Grant maker Paul Hamlyn Foundation to use digital to attract younger applicants

The UK grantmaker has highlighted the need to develop digital and online tools as it looks to reduce the average age of its grantees.

Joe Lepper | 2nd Oct 19

The Paul Hamlyn Foundation (PHF) is to boost its use of digital as it looks to attract younger applicants for its grants.

The grant making foundation says in its latest Review of Grant Making report that it is “focusing particular attention on shifting the dial to increase diversity, particularly reducing the average age of grant recipients.”

It adds that the diversity of its applicants and grantees “especially in terms of age – is not where we want to be”.

Areas of improvement are using an online forum for peer networking, which currently has “limited engagement” says the report but “presents opportunity to adapt this approach” in the future.

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The foundation is also continuing to review “online application process accessibility” to help attract a broad array of grants.

Digital support to those considering applying is also being looked at. “This includes exploring potential for using digital tools to deliver pre-application support,” says the report.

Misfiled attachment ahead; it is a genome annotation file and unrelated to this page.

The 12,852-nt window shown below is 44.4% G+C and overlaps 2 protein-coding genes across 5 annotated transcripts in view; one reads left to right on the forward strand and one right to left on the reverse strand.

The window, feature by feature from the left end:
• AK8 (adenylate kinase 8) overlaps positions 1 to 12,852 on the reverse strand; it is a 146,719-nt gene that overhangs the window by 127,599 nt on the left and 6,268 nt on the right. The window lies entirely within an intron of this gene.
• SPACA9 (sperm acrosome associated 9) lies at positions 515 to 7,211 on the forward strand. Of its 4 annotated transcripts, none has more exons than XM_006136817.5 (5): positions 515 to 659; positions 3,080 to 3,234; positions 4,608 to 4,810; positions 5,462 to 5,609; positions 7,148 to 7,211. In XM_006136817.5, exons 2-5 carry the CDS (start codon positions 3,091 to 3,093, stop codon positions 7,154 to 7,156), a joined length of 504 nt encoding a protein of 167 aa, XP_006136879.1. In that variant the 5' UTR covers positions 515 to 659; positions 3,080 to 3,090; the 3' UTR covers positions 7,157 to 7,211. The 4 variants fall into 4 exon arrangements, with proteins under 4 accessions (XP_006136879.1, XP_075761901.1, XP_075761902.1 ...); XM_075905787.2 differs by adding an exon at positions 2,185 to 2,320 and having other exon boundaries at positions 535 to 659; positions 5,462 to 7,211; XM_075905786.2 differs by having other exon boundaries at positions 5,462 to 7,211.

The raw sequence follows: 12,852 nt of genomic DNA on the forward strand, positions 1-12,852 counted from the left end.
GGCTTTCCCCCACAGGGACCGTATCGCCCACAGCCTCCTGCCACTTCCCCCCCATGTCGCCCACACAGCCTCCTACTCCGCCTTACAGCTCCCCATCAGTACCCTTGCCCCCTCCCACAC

Challenges and opportunities

The report analyses 650 grants, looking at challenges and opportunities across its portfolio of UK grant making.

“The review demonstrates how the foundation has been responding and where we could go further,” says PHF Chief Executive Moira Sinclair.

“From start-up funding for pioneering ideas, long-term commitments to keep good organisations going, or partnerships with others to extend our support in new and important areas – we know that there cannot be a one size fits all approach to philanthropy.

“In an increasingly complex world, the importance of reflecting on what we hear and the impact of what we fund, continue to be important tools to guide our approach and ensure our strategy is working to its fullest.”

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Among analysis of 111 grants handed out through its Ideas and Pioneers Fund around a quarter (28) were for developing a prototype of a new product or digital platform

Tom Wylie, Trustee and Chair of PHF’s Evidence and Learning Advisory Group, added: “As a funder, knowing about important societal challenges and the solutions being pursued, then sharing what we know has become even more important, not just to our work as grant-makers but to others who share our goals of extending opportunity and promoting social justice.”

In addition, the report’s findings have been released via a short film on social media.

Review of UK Grant-making 2019 from Paul Hamlyn Foundation on Vimeo.